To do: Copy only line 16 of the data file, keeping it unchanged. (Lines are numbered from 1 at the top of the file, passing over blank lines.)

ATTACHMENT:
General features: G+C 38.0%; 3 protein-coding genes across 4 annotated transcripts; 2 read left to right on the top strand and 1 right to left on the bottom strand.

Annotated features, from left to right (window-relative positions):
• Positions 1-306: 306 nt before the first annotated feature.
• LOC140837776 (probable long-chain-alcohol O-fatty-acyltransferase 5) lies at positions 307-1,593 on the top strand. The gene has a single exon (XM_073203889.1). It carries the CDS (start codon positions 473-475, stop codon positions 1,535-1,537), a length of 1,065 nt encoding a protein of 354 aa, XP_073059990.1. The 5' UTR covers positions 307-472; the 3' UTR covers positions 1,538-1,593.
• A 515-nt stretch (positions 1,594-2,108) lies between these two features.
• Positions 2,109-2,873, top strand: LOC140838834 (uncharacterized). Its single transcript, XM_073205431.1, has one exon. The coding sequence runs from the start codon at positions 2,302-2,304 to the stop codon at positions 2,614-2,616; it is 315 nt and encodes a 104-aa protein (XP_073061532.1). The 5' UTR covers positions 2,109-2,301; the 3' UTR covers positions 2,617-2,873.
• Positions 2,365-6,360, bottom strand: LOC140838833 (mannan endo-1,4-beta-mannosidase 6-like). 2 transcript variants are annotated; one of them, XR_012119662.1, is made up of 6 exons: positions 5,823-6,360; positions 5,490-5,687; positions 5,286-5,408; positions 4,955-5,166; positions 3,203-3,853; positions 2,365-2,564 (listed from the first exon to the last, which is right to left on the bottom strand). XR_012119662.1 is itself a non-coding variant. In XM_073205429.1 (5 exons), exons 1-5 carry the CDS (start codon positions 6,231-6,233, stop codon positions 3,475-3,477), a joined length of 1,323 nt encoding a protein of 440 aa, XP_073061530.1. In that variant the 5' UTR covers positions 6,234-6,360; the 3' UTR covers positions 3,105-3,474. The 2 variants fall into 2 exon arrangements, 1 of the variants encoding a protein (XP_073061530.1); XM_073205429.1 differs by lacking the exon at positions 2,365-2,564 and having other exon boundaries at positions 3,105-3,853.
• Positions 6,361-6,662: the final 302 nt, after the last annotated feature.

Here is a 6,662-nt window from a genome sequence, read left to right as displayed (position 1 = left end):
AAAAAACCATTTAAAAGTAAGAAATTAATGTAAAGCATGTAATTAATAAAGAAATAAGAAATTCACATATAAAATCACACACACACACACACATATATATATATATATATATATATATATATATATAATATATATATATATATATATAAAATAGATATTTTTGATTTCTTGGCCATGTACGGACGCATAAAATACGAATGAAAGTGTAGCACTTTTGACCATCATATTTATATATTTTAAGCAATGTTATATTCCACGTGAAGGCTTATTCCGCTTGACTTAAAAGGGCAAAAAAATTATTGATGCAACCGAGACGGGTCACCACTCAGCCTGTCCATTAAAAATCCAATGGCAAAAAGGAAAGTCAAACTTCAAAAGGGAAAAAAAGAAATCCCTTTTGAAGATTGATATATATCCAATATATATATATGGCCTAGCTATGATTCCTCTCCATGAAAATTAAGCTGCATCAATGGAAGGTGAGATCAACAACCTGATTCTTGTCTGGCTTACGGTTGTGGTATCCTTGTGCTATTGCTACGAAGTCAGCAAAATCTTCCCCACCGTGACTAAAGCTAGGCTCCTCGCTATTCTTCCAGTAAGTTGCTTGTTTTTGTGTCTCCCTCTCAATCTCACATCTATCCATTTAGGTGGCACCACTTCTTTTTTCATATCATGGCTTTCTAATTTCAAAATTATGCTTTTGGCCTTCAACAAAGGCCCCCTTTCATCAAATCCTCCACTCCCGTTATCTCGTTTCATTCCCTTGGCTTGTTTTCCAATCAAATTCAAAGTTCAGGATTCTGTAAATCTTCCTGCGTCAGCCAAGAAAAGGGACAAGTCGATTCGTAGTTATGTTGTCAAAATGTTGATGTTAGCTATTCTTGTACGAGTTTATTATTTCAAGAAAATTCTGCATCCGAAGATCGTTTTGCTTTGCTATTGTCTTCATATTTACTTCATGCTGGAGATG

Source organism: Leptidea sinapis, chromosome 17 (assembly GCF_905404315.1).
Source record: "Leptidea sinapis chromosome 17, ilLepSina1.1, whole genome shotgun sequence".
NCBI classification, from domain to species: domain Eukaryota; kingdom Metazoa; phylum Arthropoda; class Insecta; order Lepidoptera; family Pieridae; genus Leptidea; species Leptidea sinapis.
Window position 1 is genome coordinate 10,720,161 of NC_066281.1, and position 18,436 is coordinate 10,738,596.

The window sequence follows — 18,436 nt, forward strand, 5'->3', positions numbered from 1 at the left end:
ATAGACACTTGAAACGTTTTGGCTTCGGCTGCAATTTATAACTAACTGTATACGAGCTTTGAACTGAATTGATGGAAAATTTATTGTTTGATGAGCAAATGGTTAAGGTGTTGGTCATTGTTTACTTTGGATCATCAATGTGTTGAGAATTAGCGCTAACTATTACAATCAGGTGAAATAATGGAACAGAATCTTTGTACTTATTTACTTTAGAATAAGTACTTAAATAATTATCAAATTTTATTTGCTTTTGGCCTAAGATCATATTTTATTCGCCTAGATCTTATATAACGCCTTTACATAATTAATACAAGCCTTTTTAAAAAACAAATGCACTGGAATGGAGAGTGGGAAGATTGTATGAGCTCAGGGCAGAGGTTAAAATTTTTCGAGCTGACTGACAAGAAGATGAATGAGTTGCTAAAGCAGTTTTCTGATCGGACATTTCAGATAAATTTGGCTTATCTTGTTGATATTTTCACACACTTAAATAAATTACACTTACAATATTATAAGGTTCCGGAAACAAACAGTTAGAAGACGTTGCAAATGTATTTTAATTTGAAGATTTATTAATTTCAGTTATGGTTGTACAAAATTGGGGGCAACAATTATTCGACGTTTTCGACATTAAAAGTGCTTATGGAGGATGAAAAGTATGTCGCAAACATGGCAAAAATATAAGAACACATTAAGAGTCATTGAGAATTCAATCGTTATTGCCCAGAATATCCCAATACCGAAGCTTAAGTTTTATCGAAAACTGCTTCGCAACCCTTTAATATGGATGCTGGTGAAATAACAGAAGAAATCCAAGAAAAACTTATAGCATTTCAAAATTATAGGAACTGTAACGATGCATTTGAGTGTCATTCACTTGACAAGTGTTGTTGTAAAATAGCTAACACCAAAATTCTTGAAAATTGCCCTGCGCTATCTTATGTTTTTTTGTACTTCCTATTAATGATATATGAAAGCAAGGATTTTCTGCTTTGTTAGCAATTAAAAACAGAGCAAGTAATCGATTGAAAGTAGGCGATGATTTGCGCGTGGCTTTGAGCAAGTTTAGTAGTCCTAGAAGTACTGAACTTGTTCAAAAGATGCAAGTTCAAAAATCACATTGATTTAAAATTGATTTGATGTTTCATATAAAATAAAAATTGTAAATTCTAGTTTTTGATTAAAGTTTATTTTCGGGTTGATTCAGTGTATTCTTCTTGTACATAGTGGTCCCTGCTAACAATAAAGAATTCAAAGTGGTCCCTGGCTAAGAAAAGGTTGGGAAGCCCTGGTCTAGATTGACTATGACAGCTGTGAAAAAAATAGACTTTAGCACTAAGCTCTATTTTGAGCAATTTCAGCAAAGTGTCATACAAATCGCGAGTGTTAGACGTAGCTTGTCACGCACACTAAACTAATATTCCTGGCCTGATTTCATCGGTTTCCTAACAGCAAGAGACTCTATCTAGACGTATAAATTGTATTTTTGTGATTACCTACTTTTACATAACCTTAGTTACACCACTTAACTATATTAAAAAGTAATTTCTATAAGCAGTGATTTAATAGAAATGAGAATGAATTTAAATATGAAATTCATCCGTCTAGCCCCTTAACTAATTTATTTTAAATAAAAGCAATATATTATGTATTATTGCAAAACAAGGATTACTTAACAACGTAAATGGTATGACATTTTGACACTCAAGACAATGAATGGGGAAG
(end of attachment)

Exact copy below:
ATAGACACTTGAAACGTTTTGGCTTCGGCTGCAATTTATAACTAACTGTATACGAGCTTTGAACTGAATTGATGGAAAATTTATTGTTTGATGAGCAAATGGTTAAGGTGTTGGTCATTGTTTACTTTGGATCATCAATGTGTTGAGAATTAGCGCTAACTATTACAATCAGGTGAAATAATGGAACAGAATCTTTGTACTTATTTACTTTAGAATAAGTACTTAAATAATTATCAAATTTTATTTGCTTTTGGCCTAAGATCATATTTTATTCGCCTAGATCTTATATAACGCCTTTACATAATTAATACAAGCCTTTTTAAAAAACAAATGCACTGGAATGGAGAGTGGGAAGATTGTATGAGCTCAGGGCAGAGGTTAAAATTTTTCGAGCTGACTGACAAGAAGATGAATGAGTTGCTAAAGCAGTTTTCTGATCGGACATTTCAGATAAATTTGGCTTATCTTGTTGATATTTTCACACACTTAAATAAATTACACTTACAATATTATAAGGTTCCGGAAACAAACAGTTAGAAGACGTTGCAAATGTATTTTAATTTGAAGATTTATTAATTTCAGTTATGGTTGTACAAAATTGGGGGCAACAATTATTCGACGTTTTCGACATTAAAAGTGCTTATGGAGGATGAAAAGTATGTCGCAAACATGGCAAAAATATAAGAACACATTAAGAGTCATTGAGAATTCAATCGTTATTGCCCAGAATATCCCAATACCGAAGCTTAAGTTTTATCGAAAACTGCTTCGCAACCCTTTAATATGGATGCTGGTGAAATAACAGAAGAAATCCAAGAAAAACTTATAGCATTTCAAAATTATAGGAACTGTAACGATGCATTTGAGTGTCATTCACTTGACAAGTGTTGTTGTAAAATAGCTAACACCAAAATTCTTGAAAATTGCCCTGCGCTATCTTATGTTTTTTTGTACTTCCTATTAATGATATATGAAAGCAAGGATTTTCTGCTTTGTTAGCAATTAAAAACAGAGCAAGTAATCGATTGAAAGTAGGCGATGATTTGCGCGTGGCTTTGAGCAAGTTTAGTAGTCCTAGAAGTACTGAACTTGTTCAAAAGATGCAAGTTCAAAAATCACATTGATTTAAAATTGATTTGATGTTTCATATAAAATAAAAATTGTAAATTCTAGTTTTTGATTAAAGTTTATTTTCGGGTTGATTCAGTGTATTCTTCTTGTACATAGTGGTCCCTGCTAACAATAAAGAATTCAAAGTGGTCCCTGGCTAAGAAAAGGTTGGGAAGCCCTGGTCTAGATTGACTATGACAGCTGTGAAAAAAATAGACTTTAGCACTAAGCTCTATTTTGAGCAATTTCAGCAAAGTGTCATACAAATCGCGAGTGTTAGACGTAGCTTGTCACGCACACTAAACTAATATTCCTGGCCTGATTTCATCGGTTTCCTAACAGCAAGAGACTCTATCTAGACGTATAAATTGTATTTTTGTGATTACCTACTTTTACATAACCTTAGTTACACCACTTAACTATATTAAAAAGTAATTTCTATAAGCAGTGATTTAATAGAAATGAGAATGAATTTAAATATGAAATTCATCCGTCTAGCCCCTTAACTAATTTATTTTAAATAAAAGCAATATATTATGTATTATTGCAAAACAAGGATTACTTAACAACGTAAATGGTATGACATTTTGACACTCAAGACAATGAATGGGGAAG